Understeer And Oversteer: Adding Vs Removing Grip
When we drive on a road course, the car can understeer or oversteer. Both understeer and oversteer are generally useful; depending on the corner, one is desired over the other. In this essay I will discuss changing the handling of the car assuming you already know that you want either more understeer or more oversteer.
There are checklists of how changing or adjusting parts on a car affects its handling. For example, given adjustable shocks, stiffening the front shocks would make the car understeer more, softening the front shocks would make the car oversteer more, stiffening the rear shocks would make the car oversteer and softening the rear would make the car understeer. It is beneficial to also understand, in this example, that stiffening one end of a car takes grip away from that end, while softening one end of a car adds grip to that end.
In our example of shock settings, stiffer shocks would make the car "skate" over uneven pavement, whereas softer shocks would make the tires follow pavement imperfections better. Thus, softer shocks would generally provide more grip.
Why do race cars run stiff suspensions then? Stiff suspension reduces body roll in corners which permits more rapid direction changes. In other words, a car can be tossed into corners more aggressively, and transitions from turning left to turning right take less time. Suspension tuning is a complicated topic, but for the purposes of our present discussion we can assume that stiffer is faster until the car is so stiff that tires start to skate over the pavement.
Getting back to shock adjustment, suppose the car understeers too much, and we want to make it oversteer more. Our options for achieving this are softening the front shocks or stiffening the rear shocks. If we soften the front shocks, the front should grip more while the rear will grip the same. Thus the car should turn better but with more body roll in the corners. On tracks which consist of individual corners (straight - left turn - straight) softening the front should work great. On tracks with transitions (straight - left turn - right turn - straight) the car might start swinging too much in the transitions.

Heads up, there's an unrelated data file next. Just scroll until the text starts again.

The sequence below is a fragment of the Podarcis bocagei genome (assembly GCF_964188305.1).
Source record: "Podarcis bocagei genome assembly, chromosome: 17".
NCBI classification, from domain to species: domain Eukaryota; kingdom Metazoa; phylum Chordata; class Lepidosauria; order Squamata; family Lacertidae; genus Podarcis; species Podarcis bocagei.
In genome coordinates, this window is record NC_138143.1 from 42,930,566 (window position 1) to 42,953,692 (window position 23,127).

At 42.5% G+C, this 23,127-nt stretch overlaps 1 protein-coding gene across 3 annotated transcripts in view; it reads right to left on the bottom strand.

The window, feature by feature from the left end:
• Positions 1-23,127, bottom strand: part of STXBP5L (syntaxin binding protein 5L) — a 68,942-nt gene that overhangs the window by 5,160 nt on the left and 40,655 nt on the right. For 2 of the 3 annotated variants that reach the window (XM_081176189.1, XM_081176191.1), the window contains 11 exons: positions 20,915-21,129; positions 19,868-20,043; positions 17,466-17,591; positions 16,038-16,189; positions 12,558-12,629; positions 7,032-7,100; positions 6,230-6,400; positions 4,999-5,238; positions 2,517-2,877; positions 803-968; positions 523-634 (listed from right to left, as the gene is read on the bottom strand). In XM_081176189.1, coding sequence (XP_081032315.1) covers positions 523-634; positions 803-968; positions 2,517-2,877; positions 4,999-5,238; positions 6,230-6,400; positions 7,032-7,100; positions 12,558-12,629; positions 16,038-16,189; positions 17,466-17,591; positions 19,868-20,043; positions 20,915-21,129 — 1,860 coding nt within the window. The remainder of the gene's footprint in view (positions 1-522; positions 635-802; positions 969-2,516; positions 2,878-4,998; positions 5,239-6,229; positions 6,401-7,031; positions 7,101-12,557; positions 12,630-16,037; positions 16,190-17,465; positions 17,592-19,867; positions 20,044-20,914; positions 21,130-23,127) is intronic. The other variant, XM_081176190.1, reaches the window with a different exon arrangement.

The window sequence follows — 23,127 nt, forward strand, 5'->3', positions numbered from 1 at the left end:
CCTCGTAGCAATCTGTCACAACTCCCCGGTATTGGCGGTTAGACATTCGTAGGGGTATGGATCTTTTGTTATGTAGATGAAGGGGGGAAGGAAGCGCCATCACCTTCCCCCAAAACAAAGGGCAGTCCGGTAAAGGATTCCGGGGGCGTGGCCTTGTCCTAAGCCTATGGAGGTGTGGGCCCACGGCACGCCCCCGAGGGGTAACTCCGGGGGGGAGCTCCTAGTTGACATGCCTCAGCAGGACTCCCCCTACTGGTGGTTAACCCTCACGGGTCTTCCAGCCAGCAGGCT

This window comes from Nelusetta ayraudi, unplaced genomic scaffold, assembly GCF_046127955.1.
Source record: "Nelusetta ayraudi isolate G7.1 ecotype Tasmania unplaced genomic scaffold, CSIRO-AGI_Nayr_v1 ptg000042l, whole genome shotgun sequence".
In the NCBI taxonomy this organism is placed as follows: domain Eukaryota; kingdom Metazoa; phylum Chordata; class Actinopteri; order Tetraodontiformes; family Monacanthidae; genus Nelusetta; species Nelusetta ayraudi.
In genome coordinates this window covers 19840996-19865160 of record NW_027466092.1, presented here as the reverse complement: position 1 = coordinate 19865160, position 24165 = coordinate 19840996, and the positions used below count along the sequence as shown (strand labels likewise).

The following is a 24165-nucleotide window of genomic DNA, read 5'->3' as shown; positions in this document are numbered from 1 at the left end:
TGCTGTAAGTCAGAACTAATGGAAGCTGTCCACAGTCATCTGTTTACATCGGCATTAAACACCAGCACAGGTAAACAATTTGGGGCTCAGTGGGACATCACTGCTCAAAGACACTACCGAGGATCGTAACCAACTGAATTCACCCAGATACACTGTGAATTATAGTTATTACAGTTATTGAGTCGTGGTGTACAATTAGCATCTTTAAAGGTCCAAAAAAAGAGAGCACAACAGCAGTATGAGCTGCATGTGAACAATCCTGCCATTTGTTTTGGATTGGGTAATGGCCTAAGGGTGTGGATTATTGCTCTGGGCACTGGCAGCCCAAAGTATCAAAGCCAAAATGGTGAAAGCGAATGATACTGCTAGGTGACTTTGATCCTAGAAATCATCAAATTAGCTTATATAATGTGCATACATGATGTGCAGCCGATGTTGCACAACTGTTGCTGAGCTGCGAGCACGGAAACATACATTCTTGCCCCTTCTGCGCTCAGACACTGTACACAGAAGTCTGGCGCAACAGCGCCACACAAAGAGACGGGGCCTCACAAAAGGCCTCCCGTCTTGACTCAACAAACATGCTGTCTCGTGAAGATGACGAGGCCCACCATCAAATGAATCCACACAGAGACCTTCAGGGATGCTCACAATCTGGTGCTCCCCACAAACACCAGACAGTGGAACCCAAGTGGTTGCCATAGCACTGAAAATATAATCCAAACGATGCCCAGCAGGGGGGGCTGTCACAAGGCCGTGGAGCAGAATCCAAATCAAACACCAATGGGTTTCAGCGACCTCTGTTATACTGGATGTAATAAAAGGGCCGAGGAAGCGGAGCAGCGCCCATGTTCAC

On the other hand, we can stiffen the rear shocks. The front should grip the same while the rear will grip less. If the car has large rear tires and has enough rear grip, this might work. Otherwise the car may have trouble putting the power down on corner exits - it might start powersliding instead - or the car might become spin-prone in the bumpier corners as the rear tires would lose grip abruptly there.
The right adjustment thus varies with the track and the car. For simplicity, some people recommend starting a car on full soft shocks; the only adjustment then is stiffening either the front or the rear depending on whether the car oversteers or understeers, respectively. With experience you may do both - stiffen the front and soften the rear, if the suspension is already in the ballpark of where you want it to be.
Consider trailbraking. Trailbraking transfers the weight forward, increasing the grip of the front tires and decreasing the grip of the rear tires at the same time. Generally speaking, gentle trailbraking meaningfully changes the front end grip while not removing enough rear end grip to cause problems. The reason for this is most cars are set up to understeer, some very much so, and a little trailbraking makes the car closer to neutral but not past neutral into oversteering territory.
With aggressive enough trailbraking (which normally means duration - holding the brake pedal longer while the car turns into the corner - rather than brake pedal pressure) weight transfer can get extreme enough that the rear end will lose grip, and eventually the car will spin. If you have ever witnessed a front wheel drive car spinning on a road course or at an autocross, this is typically the reason why.
On track cars that are close to neutral, the rear end may start to lose grip with moderate trailbraking. These cars often achieve the quickest time through a corner when they are trailbraked to the point where the rear tires just begin to slide, and the car is thus on the edge of spinning. At this point the most possible weight is transfered to the front tires, permitting the most lateral acceleration on the front, and the rear is ever so slightly sliding, thus helping with car rotation. Here taking the grip momentarily away from the rear yields the highest corner entry speed.
Finally, on a car with strong understeer the front may have so little grip that weight transfer forward, while increasing the amount of front grip, is insufficient to exceed the amount of rear grip. In this case aggressive trailbraking is performed up to the point when the rear of the car loses grip and starts to slide. Trailbraking is not done to increase the front grip, but rather to break the rear tires loose and drift the car around the turn.
Between adding grip and taking grip away, adding grip is generally faster, and is thus a better idea. A car which is drifting cannot go any faster, as it is limited by front tire grip level. If the same car had more front grip, it would be able to go faster. However, a car that drifts around a corner may be faster than a car that plows through the same corner at a lower speed.
Another concern with taking grip away, especially from the rear, is that the car becomes more spin-prone.
Tagged: weight transfer, advanced